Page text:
This was to be our last day on the Kenai Peninsula as we were due to sail from Whittier to Valdez across the Prince William Sound.Apart from needing to make the ferry we had to time it right to get through the Anderson Memorial Tunnel, a single lane toll tunnel that is (obviously) open each way only at certain times - we had to be there by 11:30. The scenery on our journey north was glorious and we made good time as we headed past fast flowing glacial rivers, shimmering lakes, snow-capped mountains, glaciers and everything that nature could throw at us.Pity we didn't have time to stop and take more of it in, especially when we turned off the highway towards the Tunnel and came across the Portage Glacier area.We passed a small lake with mini icebergs floating indicating just how low temperatures remain here even in mid June.
We had a good blether with the woman at the toll point - hearing about the cost of living in this part of the world set against the quality of life. She sounded just like Rosanne. We were in our lane ready for the off in plenty of time with instructions from 'Rosanne' how to treat the many sets of lights, speed through the tunnel and distance between vehicles. It was an interesting experience because with such a large vehicle there was not much room for error on each side and we were effectively driving along a rail road track - because the tunnel is shared with the Whittier to Anchorage railway line. After less than 15 minutes we were through the 2.5 mile tunnel and driving into Whittier.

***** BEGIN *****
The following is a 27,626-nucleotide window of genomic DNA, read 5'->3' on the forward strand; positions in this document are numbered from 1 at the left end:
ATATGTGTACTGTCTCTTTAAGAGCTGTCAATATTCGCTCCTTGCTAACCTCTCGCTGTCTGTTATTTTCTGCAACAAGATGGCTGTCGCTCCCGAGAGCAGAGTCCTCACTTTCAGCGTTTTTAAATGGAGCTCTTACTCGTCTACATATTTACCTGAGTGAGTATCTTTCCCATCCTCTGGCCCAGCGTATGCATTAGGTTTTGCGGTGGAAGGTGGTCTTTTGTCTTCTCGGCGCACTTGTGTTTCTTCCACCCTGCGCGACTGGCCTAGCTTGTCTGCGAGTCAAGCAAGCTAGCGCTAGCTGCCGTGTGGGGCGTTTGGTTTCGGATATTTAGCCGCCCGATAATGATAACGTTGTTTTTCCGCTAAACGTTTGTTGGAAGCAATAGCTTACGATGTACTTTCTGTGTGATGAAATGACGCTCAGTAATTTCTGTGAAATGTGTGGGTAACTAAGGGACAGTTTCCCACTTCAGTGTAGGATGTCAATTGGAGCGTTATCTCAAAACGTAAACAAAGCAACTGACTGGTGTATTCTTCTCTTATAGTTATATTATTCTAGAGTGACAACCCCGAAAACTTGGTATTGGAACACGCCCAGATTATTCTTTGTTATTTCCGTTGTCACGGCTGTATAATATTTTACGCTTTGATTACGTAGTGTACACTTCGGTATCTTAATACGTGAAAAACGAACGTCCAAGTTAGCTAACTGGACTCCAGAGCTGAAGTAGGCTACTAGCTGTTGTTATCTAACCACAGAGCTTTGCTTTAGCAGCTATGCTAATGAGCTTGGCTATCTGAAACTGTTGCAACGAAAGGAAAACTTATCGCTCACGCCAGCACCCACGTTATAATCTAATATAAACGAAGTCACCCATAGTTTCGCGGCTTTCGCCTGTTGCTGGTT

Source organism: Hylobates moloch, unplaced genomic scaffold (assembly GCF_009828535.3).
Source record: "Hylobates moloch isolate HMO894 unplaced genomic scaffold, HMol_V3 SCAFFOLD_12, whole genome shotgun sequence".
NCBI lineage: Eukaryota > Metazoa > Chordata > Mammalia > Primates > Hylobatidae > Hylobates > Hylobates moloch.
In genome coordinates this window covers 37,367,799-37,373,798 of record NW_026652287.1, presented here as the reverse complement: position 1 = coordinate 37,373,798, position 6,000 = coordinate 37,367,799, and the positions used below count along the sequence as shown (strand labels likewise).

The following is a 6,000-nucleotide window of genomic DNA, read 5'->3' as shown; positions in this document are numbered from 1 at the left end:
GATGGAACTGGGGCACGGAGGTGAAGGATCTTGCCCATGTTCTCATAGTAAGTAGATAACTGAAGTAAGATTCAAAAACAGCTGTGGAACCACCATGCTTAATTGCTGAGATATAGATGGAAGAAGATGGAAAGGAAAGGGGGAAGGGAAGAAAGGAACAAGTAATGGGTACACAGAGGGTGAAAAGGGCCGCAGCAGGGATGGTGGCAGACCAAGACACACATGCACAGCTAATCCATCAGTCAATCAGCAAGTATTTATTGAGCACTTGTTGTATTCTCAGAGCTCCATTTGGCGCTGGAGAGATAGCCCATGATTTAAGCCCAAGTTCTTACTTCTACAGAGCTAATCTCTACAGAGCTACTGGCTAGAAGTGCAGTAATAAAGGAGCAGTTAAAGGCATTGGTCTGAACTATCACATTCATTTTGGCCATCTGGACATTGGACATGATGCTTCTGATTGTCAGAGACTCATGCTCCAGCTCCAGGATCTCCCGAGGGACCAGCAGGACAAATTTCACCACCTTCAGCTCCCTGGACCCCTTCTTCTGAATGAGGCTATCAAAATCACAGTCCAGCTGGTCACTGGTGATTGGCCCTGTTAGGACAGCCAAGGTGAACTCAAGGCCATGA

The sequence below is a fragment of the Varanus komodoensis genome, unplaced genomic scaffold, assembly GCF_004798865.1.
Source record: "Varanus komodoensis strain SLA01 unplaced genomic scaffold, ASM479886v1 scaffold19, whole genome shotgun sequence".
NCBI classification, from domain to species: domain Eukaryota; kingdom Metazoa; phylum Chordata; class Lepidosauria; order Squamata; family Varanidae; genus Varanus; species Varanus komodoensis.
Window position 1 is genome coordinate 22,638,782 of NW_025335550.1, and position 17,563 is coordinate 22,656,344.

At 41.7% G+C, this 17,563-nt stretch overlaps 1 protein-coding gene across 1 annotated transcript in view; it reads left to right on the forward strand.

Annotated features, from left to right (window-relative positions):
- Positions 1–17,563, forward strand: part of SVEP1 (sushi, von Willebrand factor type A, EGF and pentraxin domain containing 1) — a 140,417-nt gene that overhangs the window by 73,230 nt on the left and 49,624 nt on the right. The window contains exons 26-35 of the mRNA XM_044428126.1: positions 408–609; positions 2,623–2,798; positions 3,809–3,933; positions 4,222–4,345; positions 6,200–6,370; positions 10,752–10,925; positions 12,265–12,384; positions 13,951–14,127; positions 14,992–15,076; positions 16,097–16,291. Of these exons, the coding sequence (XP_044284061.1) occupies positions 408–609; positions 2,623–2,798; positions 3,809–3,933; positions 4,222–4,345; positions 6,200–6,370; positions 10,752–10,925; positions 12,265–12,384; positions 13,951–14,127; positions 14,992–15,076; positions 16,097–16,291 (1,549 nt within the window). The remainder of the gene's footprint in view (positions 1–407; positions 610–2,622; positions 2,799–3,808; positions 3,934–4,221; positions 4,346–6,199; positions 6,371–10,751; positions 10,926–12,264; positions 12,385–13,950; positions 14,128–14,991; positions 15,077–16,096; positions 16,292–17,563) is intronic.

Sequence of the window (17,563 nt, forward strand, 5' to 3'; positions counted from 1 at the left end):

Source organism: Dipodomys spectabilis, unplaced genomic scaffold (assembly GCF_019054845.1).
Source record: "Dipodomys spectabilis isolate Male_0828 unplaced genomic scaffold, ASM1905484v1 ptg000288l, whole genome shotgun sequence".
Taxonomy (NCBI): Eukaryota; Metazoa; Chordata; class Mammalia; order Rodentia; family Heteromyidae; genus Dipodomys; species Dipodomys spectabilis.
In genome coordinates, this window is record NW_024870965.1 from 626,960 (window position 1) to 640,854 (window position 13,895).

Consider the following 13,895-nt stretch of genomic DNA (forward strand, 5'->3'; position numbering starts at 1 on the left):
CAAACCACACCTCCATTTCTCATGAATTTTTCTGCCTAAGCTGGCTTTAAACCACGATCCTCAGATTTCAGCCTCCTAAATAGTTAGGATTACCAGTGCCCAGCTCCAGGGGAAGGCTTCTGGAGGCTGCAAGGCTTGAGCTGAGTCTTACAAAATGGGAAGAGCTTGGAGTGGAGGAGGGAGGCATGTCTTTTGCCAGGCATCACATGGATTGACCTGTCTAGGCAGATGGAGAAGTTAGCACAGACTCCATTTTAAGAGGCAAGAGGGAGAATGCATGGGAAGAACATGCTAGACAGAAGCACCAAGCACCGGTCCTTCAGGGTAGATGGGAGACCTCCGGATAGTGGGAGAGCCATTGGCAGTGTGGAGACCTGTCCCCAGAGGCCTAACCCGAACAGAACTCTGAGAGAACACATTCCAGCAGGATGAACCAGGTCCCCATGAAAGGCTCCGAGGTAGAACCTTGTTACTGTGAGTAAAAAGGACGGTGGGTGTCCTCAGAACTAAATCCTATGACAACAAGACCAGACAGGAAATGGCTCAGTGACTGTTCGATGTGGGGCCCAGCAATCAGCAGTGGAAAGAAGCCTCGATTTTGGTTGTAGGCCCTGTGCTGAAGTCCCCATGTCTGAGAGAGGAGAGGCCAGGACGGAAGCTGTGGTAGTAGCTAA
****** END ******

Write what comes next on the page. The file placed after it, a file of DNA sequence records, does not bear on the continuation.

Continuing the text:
The ferry terminal is at the other end of town (every town so far is a dead end) where we found a general free for all - cars, RV's everywhere trying to get through the checkpoint - the Alaska Marine Ferry had obviously never heard of organised queuing. We forced our way forward confident with our electronic ticket to be told we still needed boarding tickets so we were asked to park while M went inside the office. By the time she emerged with the right documents, we were last in the queue! The ferry (Aurora) was already in port and loading had begun.It was a slow process but one by one vehicles disappeared into the vessel. One of the ferry staff came across regularly to look at 3 RVs like ours, plus ours, with a very puzzled expression which seemed to say "How on earth are we going to get these 4 RV's on the ferry?".This of course worried us as E rummaged about looking for the email that confirmed we had booked our place on the Aurora 10 weeks previously. As sailing time neared we waited anxiously but then all 4 RVs were ushered forward, and with a final check of documents, driving licences (apparently required for driving onto the ferry), passports, goods being carried, inside leg measurements, etc we were on board with only a small amount of room to spare - phew!!
We had a very calm day for the crossing and just as well as the Aurora is a very small ferry in comparison to many we've used around the world.We stood out on deck for much of the 6 hour journey marvelling at the seascape, landscape and wildlife.As for the latter, we saw loads of sea otters, Steller Sea Lions, Dall's Porpoise and a pod of Orcas (killer whales). Although it was cool on deck it was nice to spend time with others who were scanning the horizon, but it was also good to pop to the solarium at the rear of the ship - on this ferry this is a semi-enclosed area on the upper deck with overhead heaters, and very much appreciated they were too. By the time we reached Valdez we didn't have time to find camp for the night so M set off as a foot passenger to get off the ferry early and book in at a nearby campsite which we'd seen from the ferry.